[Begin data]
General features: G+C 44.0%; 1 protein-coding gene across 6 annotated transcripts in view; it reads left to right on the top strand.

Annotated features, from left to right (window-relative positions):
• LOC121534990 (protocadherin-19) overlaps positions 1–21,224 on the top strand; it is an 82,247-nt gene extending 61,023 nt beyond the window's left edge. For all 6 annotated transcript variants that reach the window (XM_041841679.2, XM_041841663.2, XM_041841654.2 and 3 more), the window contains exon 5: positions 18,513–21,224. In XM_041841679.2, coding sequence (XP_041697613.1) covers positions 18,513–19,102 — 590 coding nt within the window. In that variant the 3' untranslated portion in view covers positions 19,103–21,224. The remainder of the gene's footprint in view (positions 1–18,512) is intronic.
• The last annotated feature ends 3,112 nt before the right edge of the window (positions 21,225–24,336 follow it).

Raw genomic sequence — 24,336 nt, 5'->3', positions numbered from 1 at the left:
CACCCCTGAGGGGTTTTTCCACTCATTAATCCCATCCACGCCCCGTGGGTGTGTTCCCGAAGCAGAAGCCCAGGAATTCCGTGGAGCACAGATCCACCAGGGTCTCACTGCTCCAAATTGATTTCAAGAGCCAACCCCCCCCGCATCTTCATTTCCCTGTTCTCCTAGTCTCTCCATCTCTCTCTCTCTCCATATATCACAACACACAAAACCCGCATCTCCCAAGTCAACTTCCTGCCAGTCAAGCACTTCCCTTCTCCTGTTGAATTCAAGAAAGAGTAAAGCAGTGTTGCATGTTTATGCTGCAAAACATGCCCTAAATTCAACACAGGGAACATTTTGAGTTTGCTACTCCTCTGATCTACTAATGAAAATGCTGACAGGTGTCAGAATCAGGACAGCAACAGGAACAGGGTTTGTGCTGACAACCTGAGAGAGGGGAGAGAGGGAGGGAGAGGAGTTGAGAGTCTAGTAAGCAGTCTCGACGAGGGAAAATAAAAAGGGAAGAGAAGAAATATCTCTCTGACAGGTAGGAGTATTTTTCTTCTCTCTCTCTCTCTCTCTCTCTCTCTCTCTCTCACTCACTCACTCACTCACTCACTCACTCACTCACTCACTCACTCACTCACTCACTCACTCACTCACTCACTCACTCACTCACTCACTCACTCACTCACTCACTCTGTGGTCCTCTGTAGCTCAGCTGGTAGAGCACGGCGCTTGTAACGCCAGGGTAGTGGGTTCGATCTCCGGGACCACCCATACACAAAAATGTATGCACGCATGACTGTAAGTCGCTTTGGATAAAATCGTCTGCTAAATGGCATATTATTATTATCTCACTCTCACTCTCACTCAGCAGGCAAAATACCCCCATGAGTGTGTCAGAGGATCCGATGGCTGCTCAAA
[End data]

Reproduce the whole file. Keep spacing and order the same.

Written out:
General features: G+C 44.0%; 1 protein-coding gene across 6 annotated transcripts in view; it reads left to right on the top strand.

Annotated features, from left to right (window-relative positions):
• LOC121534990 (protocadherin-19) overlaps positions 1–21,224 on the top strand; it is an 82,247-nt gene extending 61,023 nt beyond the window's left edge. For all 6 annotated transcript variants that reach the window (XM_041841679.2, XM_041841663.2, XM_041841654.2 and 3 more), the window contains exon 5: positions 18,513–21,224. In XM_041841679.2, coding sequence (XP_041697613.1) covers positions 18,513–19,102 — 590 coding nt within the window. In that variant the 3' untranslated portion in view covers positions 19,103–21,224. The remainder of the gene's footprint in view (positions 1–18,512) is intronic.
• The last annotated feature ends 3,112 nt before the right edge of the window (positions 21,225–24,336 follow it).

Raw genomic sequence — 24,336 nt, 5'->3', positions numbered from 1 at the left:
CACCCCTGAGGGGTTTTTCCACTCATTAATCCCATCCACGCCCCGTGGGTGTGTTCCCGAAGCAGAAGCCCAGGAATTCCGTGGAGCACAGATCCACCAGGGTCTCACTGCTCCAAATTGATTTCAAGAGCCAACCCCCCCCGCATCTTCATTTCCCTGTTCTCCTAGTCTCTCCATCTCTCTCTCTCTCCATATATCACAACACACAAAACCCGCATCTCCCAAGTCAACTTCCTGCCAGTCAAGCACTTCCCTTCTCCTGTTGAATTCAAGAAAGAGTAAAGCAGTGTTGCATGTTTATGCTGCAAAACATGCCCTAAATTCAACACAGGGAACATTTTGAGTTTGCTACTCCTCTGATCTACTAATGAAAATGCTGACAGGTGTCAGAATCAGGACAGCAACAGGAACAGGGTTTGTGCTGACAACCTGAGAGAGGGGAGAGAGGGAGGGAGAGGAGTTGAGAGTCTAGTAAGCAGTCTCGACGAGGGAAAATAAAAAGGGAAGAGAAGAAATATCTCTCTGACAGGTAGGAGTATTTTTCTTCTCTCTCTCTCTCTCTCTCTCTCTCTCTCTCTCACTCACTCACTCACTCACTCACTCACTCACTCACTCACTCACTCACTCACTCACTCACTCACTCACTCACTCACTCACTCACTCACTCACTCACTCACTCACTCTGTGGTCCTCTGTAGCTCAGCTGGTAGAGCACGGCGCTTGTAACGCCAGGGTAGTGGGTTCGATCTCCGGGACCACCCATACACAAAAATGTATGCACGCATGACTGTAAGTCGCTTTGGATAAAATCGTCTGCTAAATGGCATATTATTATTATCTCACTCTCACTCTCACTCAGCAGGCAAAATACCCCCATGAGTGTGTCAGAGGATCCGATGGCTGCTCAAA